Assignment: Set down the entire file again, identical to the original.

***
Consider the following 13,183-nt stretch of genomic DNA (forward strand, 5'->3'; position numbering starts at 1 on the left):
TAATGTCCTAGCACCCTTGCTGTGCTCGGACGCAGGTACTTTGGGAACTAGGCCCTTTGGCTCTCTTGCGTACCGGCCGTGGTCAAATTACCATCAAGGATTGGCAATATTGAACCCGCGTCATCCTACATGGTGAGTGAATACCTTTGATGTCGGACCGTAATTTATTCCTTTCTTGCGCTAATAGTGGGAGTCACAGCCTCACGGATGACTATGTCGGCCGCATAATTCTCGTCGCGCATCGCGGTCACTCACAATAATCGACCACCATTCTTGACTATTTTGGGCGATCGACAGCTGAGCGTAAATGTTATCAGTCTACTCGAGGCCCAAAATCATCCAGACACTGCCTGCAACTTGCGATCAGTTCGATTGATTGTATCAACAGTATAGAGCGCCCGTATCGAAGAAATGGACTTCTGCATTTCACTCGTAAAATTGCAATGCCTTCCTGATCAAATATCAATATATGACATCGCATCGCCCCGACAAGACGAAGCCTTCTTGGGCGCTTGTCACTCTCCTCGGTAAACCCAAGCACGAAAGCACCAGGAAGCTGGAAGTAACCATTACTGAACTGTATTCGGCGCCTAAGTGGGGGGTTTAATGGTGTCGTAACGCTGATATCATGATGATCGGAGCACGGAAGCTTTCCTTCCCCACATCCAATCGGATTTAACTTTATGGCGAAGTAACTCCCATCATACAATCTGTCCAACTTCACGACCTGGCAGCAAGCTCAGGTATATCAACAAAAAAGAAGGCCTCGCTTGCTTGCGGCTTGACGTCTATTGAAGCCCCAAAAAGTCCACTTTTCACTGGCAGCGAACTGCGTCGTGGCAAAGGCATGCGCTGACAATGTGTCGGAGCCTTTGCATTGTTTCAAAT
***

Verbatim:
Consider the following 13,183-nt stretch of genomic DNA (forward strand, 5'->3'; position numbering starts at 1 on the left):
TAATGTCCTAGCACCCTTGCTGTGCTCGGACGCAGGTACTTTGGGAACTAGGCCCTTTGGCTCTCTTGCGTACCGGCCGTGGTCAAATTACCATCAAGGATTGGCAATATTGAACCCGCGTCATCCTACATGGTGAGTGAATACCTTTGATGTCGGACCGTAATTTATTCCTTTCTTGCGCTAATAGTGGGAGTCACAGCCTCACGGATGACTATGTCGGCCGCATAATTCTCGTCGCGCATCGCGGTCACTCACAATAATCGACCACCATTCTTGACTATTTTGGGCGATCGACAGCTGAGCGTAAATGTTATCAGTCTACTCGAGGCCCAAAATCATCCAGACACTGCCTGCAACTTGCGATCAGTTCGATTGATTGTATCAACAGTATAGAGCGCCCGTATCGAAGAAATGGACTTCTGCATTTCACTCGTAAAATTGCAATGCCTTCCTGATCAAATATCAATATATGACATCGCATCGCCCCGACAAGACGAAGCCTTCTTGGGCGCTTGTCACTCTCCTCGGTAAACCCAAGCACGAAAGCACCAGGAAGCTGGAAGTAACCATTACTGAACTGTATTCGGCGCCTAAGTGGGGGGTTTAATGGTGTCGTAACGCTGATATCATGATGATCGGAGCACGGAAGCTTTCCTTCCCCACATCCAATCGGATTTAACTTTATGGCGAAGTAACTCCCATCATACAATCTGTCCAACTTCACGACCTGGCAGCAAGCTCAGGTATATCAACAAAAAAGAAGGCCTCGCTTGCTTGCGGCTTGACGTCTATTGAAGCCCCAAAAAGTCCACTTTTCACTGGCAGCGAACTGCGTCGTGGCAAAGGCATGCGCTGACAATGTGTCGGAGCCTTTGCATTGTTTCAAAT